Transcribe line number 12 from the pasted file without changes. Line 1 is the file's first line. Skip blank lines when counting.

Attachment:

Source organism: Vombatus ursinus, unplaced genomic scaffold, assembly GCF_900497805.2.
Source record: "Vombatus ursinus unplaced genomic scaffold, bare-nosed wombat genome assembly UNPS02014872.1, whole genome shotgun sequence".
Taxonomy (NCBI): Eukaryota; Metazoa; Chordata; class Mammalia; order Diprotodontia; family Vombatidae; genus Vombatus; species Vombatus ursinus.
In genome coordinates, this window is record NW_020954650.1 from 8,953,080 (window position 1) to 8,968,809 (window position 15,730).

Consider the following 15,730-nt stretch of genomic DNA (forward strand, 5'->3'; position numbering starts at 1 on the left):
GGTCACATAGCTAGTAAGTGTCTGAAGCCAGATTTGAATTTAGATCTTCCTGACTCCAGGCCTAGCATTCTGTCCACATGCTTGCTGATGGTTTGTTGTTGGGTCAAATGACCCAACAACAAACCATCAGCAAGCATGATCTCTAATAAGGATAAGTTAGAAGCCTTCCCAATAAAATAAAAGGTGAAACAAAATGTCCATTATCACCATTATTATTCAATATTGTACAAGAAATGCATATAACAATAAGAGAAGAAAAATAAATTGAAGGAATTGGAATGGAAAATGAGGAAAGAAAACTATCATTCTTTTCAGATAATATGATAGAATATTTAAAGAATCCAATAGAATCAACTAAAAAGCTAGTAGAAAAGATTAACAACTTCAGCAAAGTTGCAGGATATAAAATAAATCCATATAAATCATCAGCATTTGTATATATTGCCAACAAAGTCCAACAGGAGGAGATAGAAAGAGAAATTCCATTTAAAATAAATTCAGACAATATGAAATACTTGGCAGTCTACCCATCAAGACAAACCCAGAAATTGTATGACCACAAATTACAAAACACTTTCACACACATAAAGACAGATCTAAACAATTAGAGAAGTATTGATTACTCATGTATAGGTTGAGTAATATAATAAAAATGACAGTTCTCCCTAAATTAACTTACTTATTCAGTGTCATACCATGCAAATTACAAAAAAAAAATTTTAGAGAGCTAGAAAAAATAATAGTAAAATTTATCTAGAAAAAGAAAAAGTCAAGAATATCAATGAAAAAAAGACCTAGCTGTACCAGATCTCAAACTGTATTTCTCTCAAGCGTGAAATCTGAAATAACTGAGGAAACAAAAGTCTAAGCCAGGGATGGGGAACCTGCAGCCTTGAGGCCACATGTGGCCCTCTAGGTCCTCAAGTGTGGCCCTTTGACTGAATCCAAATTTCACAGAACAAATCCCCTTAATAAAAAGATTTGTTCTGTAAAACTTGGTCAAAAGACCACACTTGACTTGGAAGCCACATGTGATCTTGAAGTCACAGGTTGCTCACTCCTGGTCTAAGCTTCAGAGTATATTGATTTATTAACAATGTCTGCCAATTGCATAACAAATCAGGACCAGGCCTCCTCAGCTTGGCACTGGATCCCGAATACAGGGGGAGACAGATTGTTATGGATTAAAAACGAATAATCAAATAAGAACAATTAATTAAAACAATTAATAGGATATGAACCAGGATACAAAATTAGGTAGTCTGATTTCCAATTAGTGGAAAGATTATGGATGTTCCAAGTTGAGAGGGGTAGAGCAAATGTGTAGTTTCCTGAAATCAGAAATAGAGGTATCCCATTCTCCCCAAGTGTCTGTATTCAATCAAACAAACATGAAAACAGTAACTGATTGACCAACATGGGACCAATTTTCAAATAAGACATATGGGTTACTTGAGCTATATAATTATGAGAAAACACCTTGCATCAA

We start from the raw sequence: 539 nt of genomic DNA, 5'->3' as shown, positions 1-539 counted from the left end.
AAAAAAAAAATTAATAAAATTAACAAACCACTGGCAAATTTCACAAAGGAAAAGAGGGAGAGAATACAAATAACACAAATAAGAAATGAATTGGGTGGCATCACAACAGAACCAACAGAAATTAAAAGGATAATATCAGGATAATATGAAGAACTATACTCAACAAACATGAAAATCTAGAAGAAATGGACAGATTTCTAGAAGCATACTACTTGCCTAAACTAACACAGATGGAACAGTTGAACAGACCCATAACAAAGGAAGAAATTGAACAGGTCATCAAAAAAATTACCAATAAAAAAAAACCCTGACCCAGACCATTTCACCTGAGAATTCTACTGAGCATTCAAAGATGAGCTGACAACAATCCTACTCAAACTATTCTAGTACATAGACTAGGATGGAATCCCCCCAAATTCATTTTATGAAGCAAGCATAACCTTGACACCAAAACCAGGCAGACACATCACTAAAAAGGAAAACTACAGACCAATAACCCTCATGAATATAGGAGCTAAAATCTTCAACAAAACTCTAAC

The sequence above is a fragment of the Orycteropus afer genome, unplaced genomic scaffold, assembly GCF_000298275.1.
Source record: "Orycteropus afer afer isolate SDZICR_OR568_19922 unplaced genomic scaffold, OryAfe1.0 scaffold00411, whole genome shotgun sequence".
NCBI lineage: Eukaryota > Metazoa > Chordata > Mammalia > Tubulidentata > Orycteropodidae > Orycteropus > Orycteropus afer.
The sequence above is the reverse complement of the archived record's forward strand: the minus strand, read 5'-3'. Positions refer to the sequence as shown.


The sequence above is the reverse complement of the archived record's forward strand: the minus strand, read 5'-3'. Positions refer to the sequence as shown.